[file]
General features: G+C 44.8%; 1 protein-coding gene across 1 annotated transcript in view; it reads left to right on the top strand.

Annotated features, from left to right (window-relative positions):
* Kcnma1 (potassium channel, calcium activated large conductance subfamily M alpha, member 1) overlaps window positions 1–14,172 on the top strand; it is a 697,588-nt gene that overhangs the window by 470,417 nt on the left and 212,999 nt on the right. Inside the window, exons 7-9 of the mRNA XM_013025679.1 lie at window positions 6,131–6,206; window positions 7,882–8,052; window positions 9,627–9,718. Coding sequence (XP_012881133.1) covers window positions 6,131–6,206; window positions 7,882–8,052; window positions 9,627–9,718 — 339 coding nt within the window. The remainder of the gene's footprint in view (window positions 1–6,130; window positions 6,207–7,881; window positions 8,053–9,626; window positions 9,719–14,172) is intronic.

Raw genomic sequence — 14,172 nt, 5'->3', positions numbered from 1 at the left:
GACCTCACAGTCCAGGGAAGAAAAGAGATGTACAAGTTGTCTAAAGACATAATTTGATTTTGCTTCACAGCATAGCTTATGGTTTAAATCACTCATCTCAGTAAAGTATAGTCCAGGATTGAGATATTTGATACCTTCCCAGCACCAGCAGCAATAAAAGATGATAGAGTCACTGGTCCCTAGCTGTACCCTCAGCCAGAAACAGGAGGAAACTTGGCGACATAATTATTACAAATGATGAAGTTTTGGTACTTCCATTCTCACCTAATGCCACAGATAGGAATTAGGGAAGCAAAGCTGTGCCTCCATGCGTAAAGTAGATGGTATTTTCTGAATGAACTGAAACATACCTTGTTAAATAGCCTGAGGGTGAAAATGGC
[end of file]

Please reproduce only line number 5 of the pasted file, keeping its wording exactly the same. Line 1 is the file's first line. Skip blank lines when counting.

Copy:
GACCTCACAGTCCAGGGAAGAAAAGAGATGTACAAGTTGTCTAAAGACATAATTTGATTTTGCTTCACAGCATAGCTTATGGTTTAAATCACTCATCTCAGTAAAGTATAGTCCAGGATTGAGATATTTGATACCTTCCCAGCACCAGCAGCAATAAAAGATGATAGAGTCACTGGTCCCTAGCTGTACCCTCAGCCAGAAACAGGAGGAAACTTGGCGACATAATTATTACAAATGATGAAGTTTTGGTACTTCCATTCTCACCTAATGCCACAGATAGGAATTAGGGAAGCAAAGCTGTGCCTCCATGCGTAAAGTAGATGGTATTTTCTGAATGAACTGAAACATACCTTGTTAAATAGCCTGAGGGTGAAAATGGC